Carrie is working on something, which Cathy describes as a "purple thing" and that her method is "slapdash." Carrie "ruthlessly" stabs at her paper. Apparently it's a worm. Be nice to your bad-at-crafts sister, Cathy. It's not her fault. Crafts are boring.
Momma, at least, tells Carrie that the worm is gorgeous. She's a little more critical to Cory. Cathy then "ruins it" (come on, Cathy, you didn't ruin it, Your shitty mother has locked you in an attic) by asking her about school. Momma is not doing well at school. Or she quit as she doesn't have answers to "how fast can you type" and how fast can you take "dictation" (?) Cathy is told to be patient.
Act.. I don't know. It's another act. Just split it up into smaller chapters!
On Fridays they have to erase their existence from the room, so Cathy strips the sheets (do they ever wash the sheets?), rolls them up, puts the bedspreads (quilts?) over the mattress covers. Chris puts away the toys. Grandmother brings them food and orders them into the attic. Cathy has wiped way fingerprints and shined the mahogany. Grandmother uses the vacuum bag to make everything dull again. They can hear the maids cleaning up, and are scared that they will be discovered. BE DISCOVERED. What is the worst thing that can happen if you are discovered? OMG YOU WILL BE A POOR.
I'm seriously wondering what damage this book did to me. Did it affect my psyche in some way? Is it part of the fire that burns in me to eliminate social classes? There is so much classicism in the USA and it's heavily tied into racism, but it's also so easily overlooked. I mean, you can dismiss it all you want, and I know it's not a popular issue around here, but ... ugh. Come on world, get better.
Carrie was given new ruffled panties and enjoyed showing them off. She decides she also wants to be a ballerina. Stop worrying about skipping lunch, then, Carrie. I know, she's five. But jesus, this kid is annoying. Oh, she falls and hurts herself and changes her mind.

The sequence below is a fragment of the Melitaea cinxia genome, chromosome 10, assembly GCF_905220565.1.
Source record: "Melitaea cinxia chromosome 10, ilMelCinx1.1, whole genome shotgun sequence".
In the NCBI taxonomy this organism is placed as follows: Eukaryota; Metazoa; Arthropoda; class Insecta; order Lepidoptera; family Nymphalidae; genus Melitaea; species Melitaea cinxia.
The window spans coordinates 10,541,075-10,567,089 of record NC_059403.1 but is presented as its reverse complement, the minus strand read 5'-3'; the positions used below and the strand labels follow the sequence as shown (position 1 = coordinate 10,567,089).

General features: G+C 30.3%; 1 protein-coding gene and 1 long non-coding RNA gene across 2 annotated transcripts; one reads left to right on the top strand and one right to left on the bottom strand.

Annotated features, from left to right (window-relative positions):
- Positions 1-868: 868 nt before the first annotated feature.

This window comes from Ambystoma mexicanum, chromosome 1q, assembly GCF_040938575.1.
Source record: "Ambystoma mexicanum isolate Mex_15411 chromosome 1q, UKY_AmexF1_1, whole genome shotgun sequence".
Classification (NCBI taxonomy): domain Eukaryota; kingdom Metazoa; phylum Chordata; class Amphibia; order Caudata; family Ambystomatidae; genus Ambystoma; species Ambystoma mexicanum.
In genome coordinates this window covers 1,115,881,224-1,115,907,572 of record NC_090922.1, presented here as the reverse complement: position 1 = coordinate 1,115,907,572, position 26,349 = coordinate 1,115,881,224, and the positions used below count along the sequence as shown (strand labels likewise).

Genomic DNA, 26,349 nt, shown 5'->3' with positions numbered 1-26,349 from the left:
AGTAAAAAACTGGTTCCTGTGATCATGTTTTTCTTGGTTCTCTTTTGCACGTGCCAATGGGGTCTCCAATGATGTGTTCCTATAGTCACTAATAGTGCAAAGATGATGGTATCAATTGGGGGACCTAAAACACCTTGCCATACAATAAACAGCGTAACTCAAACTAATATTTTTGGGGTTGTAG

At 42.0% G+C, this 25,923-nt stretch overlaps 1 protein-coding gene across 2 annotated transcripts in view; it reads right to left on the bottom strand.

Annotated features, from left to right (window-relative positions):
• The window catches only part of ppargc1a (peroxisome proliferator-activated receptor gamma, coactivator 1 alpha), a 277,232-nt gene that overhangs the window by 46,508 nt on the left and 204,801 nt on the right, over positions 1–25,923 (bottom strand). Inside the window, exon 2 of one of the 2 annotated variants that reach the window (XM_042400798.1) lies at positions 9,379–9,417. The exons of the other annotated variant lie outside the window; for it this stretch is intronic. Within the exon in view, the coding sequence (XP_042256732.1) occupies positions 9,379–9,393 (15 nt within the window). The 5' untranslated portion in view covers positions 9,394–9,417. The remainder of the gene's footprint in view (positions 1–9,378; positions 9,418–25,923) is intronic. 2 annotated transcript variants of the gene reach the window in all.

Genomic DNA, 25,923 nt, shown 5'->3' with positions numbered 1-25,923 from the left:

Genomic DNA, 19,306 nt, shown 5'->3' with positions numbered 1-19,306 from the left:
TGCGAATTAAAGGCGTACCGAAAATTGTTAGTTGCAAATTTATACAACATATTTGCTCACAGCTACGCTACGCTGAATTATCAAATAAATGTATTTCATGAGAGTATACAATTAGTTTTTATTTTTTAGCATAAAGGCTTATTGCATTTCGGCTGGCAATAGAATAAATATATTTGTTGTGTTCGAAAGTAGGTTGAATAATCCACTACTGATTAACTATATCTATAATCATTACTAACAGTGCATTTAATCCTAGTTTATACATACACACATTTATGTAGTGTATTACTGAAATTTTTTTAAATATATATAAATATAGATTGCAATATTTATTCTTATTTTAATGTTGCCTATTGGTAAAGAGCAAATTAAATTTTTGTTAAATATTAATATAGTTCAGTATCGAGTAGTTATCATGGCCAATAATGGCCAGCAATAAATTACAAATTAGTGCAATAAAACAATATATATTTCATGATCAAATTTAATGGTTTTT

And yet another * * *
Where did the grass go? God took it to Heaven. Daddy likes to mow the lawn. Apparently the Grandmother likes to try and catch them doing something "unholy" or "wicked." The kids are smart enough to realize that while Grandmother likes to open the door as silently as possible and watch them through a crack, she doesn't go up into the attic.
Momma has a new expensive looking green suit and a new hairstyle. This is VITALLY IMPORTANT INFORMATION.
Oh, and Grandmother has claustrophobia, which is described as "an emotional affliction" Cathy is surprised to hear that Grandmother was once young and small. Oh, and she probably isn't claustrophobic, because it sounds more like PTSD and small spaces are a trigger, but who's being neckbeard now?
We get our first "Good Golly" in two chapters! It comes as a criticism from Cathy about how "even the rich had to be stingy." How do you think rich people stay rich? They make their neighbors buy their fine fabrics by the bolt! Or they run for president so they can use their connections to stay in power and have foreign contracts. Or they start a war as president so their friends can sign government contracts to build helicopters.
Cathy runs into the grandmother while trying to get to the bathroom. Literally. Grandmother yells at her and asks a bunch of strange questions about what she is doing and why. Then it gets really strange. Grandmother wants to know why Cathy is waiting on Christopher; why he can't get his own water for painting.
In response, Grandmother smiles sarcastically (I'm picturing a Cersei smirk) and tells her to ask Christopher, as the male of the species is born knowing everything.
Grandmother brings back a plant for them and gives it to them unwarmly.
AND YET ANOTHER ACT in this chapter. WILL IT END?
Spoilers: Not for a really long time. I'm going to leave this non-proof-read blog here and come back to it later.
Questions to ponder: Will they get out of the attic soon? (no.) Was grandmother showing a softer side? (I honestly don't know / remember.) Is "momma" a crazy bitch? (yes.) If you were trapped in an attic with your siblings, would you be able to hide and not get caught? Or would you all get caught because someone threw a temper tantrum over lunch vs arts & crafts? What would the "servants" do if they did suspect that there were children living in the attic? When will the people of the US wake up and demand Universal Base Income & Universal Health care? Automation IS coming and we are going to lose jobs but be more productive (or something.)
I have actual, non-interesting work to do. I'll try to get the rest of this chapter done this week but it might be a week.
Links to previous recaps